China Wages Space Junk War On Russia
Earlier this year, a cold war began between two of the great global superpowers. And the emphasis should be on the word “cold.” This is because it was determined a piece of debris from a 2007 Chinese missile test collided with a Russian satellite in the frigid vastness of space
While the Russian satellite’s orbit trajectory wasn’t recognized as being off kilter until February 4, two scientists with the Institute for Precision Instrument Engineering in Moscow were able to track the significant change back to January 22. It was on that date, they claim, a piece of the Feng Yun 1C weather satellite, destroyed in the 2007 Chinese missile test, careened into the satellite, making it inoperative.
According to T.S. Kelso, a senior research astrodynamicist at the Center for Space Standards & Innovation (CSSI), “There has been a piece of debris catalogued by the US Strategic Command as a result of the collision.” This debris suggests that not only is the satellite inoperative but that it was also damaged.
The satellite, known as BLITS, was being used for scientific experiments. The collision and subsequent change of orbit have negatively affected its ability to continue this work. BLITS is a small glass sphere used for reflecting laser beams. Post-collision, it now faces the wrong way around rendering it useless for future research.
Russian scientists reached out to CSSI because of their ongoing program that monitors close satellite approaches. CSSI, in seeking out objects near BLITS around the time of the collision, found the Chinese debris was the only object they were able to find.
CSSI is now working with the Russian scientists to find out more about the collision.
The low-orbit event was set into motion some years ago when, in 2007, the Chinese destroyed their polar orbit weather satellite with a test of a ground-based, medium-range ballistic missile. At the time, US tracking sensors noted hundreds of pieces of space debris created by the missile tests. The US government, along with allies Australia and Canada, formally protested the launch test.
William Schonberg, a space debris expert and chairman of the Civil, Architectural and Environmental Engineering Department at the Missouri University of Science and Technology commented, “Collisions happen all the time, everywhere. Big collisions – now those are the rare ones.”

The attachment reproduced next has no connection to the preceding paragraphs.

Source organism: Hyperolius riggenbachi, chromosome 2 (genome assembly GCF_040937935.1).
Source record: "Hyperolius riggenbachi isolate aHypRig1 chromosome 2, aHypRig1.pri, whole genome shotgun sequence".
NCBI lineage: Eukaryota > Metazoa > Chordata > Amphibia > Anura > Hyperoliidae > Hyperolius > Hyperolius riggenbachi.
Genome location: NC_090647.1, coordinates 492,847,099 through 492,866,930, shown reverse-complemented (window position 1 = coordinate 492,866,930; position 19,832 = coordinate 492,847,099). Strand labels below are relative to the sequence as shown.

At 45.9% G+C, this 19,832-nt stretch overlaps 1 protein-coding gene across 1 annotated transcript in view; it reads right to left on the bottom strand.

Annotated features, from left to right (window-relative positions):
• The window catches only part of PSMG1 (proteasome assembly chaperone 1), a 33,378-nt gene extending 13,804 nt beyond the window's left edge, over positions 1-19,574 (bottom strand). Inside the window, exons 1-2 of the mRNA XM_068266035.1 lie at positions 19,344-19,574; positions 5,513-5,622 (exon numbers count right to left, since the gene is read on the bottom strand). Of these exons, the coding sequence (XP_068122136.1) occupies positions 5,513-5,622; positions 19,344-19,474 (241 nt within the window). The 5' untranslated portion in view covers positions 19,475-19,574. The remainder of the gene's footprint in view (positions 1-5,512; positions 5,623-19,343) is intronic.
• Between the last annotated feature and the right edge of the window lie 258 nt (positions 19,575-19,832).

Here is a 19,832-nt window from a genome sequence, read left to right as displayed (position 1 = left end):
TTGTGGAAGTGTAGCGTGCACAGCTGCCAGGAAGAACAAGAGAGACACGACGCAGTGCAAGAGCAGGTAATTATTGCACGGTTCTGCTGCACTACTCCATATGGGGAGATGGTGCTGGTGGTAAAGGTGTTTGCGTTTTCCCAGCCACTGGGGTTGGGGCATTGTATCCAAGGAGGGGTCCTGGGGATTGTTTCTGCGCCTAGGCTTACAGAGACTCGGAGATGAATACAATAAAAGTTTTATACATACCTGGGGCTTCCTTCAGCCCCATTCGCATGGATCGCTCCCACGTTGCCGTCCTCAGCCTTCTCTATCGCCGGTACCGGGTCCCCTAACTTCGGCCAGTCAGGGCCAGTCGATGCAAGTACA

Experts postulate ‘junk to junk’ collisions probably happen all the time. However, since both objects in those collisions are typically unmonitored, they go unnoticed. According to Kelso, “…it would have been very difficult to tell there had been a collision if it hadn’t been for the fact that somebody was operating the satellite and noticed a collision.”
The scientific community has recognized the issue of space junk for decades. Though the problem exists, the answer is still just out of reach. Efforts have been made to deflect debris. However, in creating a new trajectory, the risk is run that the debris will be directed toward another object.
One strategy that is promising requires the use of soft-impact lasers. These lasers gently nudge bits of debris closer into the Earth’s atmosphere where it is expected they will burn upon re-entry. According to Schonberg, however, the challenge is making certain the re-entry occurs over an ocean to minimize the potential hazard to humans.
“Our technology has not caught up with our desire to clean up our mess” in space, Schonberg said.
“If nothing else,” said Kelso, this collision “was a bit of a reminder that it will likely happen again, and maybe we should get back to work trying to figure out what to do about it.”
With any luck, space will be the sole frontier of any cosmic hostilities between these or any other nations for some time to come.
Image Credit: Photos.com